Since I began wearing compression stockings, my legs feel notably better during the run but especially in the hours AFTER the run.
- Compression socks have been shown to limit swelling in your feet and ankles. They also help prevent and treat spider and varicose veins in people engaging in activity that put pressure on their feet.
This is mostly common in people that are required to stand for most of the day. For runners on long trails, often spanning up to 24 hours, it’s advisable to use compression socks.
- Warmth. It keeps the leg muscles warm and will help prevent muscle strain. This is especially true for runners that have a tendency towards foot inflammation after running. Heat is known to relax tightened and bunched up muscles by improving blood circulation and eliminating lactic acid waste accumulation.
- Pain Relief. Helps relieve pain from muscle soreness and stiffness after a running session.
- Though views are still divergent, studies such as this one carried out by Professor Elmarie Terblanche, a sports physiologist at Stellenbosch University in South Africa, show that athletes who use compression socks have a shorter recovery time AFTER major events compared to their colleagues that don’t wear them.
- Relieves Delayed Onset Muscle Soreness (DOMS). Any kind of exercise is designed to task your muscles, especially a high impact activity like running. It gets worse for those who are not regular runners as their bodies would require a longer recovery time.
The next 24 – 48 hours after a major run will be a killer. Trust me.
Cursing and swearing at yourself or other running buddies won’t help either. Sorry. Just make sure you wear compression socks during and after your run.
- Protection. If your route includes woody areas and grassy trails, they will protect your legs from minor cuts and scratches and contact with dangerous plants like poison ivy.
Why Should Runners Wear Compression Socks?
Let’s look at the science behind compression gear. Don’t roll your eyes just yet, I promise not to use any weird-sounding medical jargon.
In simple terminology, they work by compressing the limbs. This has a double-pronged effect of reducing the diameter of distended veins and increasing venous blood flow velocity and valve effectiveness.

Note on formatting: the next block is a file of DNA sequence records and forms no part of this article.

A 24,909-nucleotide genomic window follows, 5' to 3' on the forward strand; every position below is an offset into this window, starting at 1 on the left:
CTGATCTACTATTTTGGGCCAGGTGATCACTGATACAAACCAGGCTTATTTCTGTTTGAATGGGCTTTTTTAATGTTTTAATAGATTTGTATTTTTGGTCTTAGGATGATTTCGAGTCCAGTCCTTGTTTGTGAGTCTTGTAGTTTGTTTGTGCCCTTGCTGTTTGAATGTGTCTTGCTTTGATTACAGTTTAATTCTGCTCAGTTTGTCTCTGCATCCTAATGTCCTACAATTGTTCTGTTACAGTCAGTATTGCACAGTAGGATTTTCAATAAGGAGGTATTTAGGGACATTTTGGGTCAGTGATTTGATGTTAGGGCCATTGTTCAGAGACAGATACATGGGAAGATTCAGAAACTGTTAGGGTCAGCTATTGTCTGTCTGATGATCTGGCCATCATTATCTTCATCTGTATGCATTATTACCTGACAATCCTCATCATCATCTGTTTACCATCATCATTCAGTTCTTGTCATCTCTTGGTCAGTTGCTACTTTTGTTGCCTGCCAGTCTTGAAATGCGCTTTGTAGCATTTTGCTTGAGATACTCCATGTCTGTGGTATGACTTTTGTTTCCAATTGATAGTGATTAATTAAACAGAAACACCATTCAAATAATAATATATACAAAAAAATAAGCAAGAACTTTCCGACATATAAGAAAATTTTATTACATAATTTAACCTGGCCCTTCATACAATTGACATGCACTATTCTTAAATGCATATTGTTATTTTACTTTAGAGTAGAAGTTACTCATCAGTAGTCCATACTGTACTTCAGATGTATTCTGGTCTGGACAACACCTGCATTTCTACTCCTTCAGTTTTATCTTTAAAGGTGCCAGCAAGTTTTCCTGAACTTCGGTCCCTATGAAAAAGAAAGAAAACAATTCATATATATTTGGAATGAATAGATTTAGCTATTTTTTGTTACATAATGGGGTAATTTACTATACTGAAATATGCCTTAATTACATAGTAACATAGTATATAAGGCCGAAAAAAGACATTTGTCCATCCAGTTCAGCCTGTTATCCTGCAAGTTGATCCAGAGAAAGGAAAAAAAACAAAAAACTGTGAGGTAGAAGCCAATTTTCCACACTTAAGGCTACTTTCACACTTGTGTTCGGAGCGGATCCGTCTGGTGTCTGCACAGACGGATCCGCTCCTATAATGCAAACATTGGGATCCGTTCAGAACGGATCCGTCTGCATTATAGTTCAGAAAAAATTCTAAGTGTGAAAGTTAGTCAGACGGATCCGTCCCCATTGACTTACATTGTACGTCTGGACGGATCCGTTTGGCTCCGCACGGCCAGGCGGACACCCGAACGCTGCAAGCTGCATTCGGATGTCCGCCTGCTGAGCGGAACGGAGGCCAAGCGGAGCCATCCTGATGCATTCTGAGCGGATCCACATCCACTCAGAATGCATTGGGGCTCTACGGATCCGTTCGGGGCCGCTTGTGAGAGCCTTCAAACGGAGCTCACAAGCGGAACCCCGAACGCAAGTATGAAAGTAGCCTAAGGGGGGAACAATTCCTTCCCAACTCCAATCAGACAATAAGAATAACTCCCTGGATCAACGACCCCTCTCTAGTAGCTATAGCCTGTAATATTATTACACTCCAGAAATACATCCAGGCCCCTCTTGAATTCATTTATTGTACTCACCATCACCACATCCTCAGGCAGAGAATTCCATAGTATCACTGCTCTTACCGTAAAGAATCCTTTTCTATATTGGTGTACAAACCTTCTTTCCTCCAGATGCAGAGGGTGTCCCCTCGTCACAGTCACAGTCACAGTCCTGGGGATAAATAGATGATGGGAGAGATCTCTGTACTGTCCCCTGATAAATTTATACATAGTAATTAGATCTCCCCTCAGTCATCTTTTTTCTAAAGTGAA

Just like a water pump pushing water through a network of narrower pipework.
The pressure applied on your legs will make the blood vessels work better.
This makes it easier for the arteries taking oxygen-rich blood to your muscles to do their job. The veins also get a push getting blood back to your heart.
Logically, once blood is moving well, chances of pooling and forming clots in the veins of your feet or anywhere else reduce.
So generally, blood flows freely and everyone is happy. Better blood flow can even prevent runners from feeling light-headed or dizzy when they stand quickly.
How to Choose and Use Compression Socks Effectively.
By now, I’ll bet you’re itching to run out and get yourself a pair of compression socks.
Good for you!
Here are a few tips to help you get the best out of them:
- Measure your calves for the right sizing. Compression socks should be just right: too tight and you will struggle to get them on and when you do they’ll be extremely uncomfortable. Too loose and they will give zero compression and keep sliding down your legs: totally useless.
- Get a texture and fabric you are comfortable with. You can choose for winter or warmer weather and they all come in a mix of breathable materials like nylon, cotton, polyester, wool, Lycra, and Spandex for comfort.
- Pull the socks tautly over your legs. They should be smooth from feet to knees and not bunch or fold.
- A Word of Caution. Do NOT roll the socks down under any circumstances. Just get a pair that are of the desired length. I can’t stress this enough. It will work like a tourniquet due to the added elasticity and restrict blood flow.
- If your running compression socks are medically prescribed, you'll likely have to keep them on for as long as possible during the day. Confirm from your doctor how long you’ll have to wear them daily.
This article from WebMd tells you more about the medical side of choosing compression socks.
They are available over the counter at medical supply companies, online stores, and in most drug stores. As mentioned above, there are my three favorite.
In conclusion, runners wear compression stockings for personal comfort, to perform better during and after sports, and even prevent serious medical conditions from developing or deteriorating.
Running is hard work, especially as we get older. If you’re already having issues with your feet, make things easier for yourself by trying a pair of compression socks on your next run. Don’t wait till you are in pain before making that move.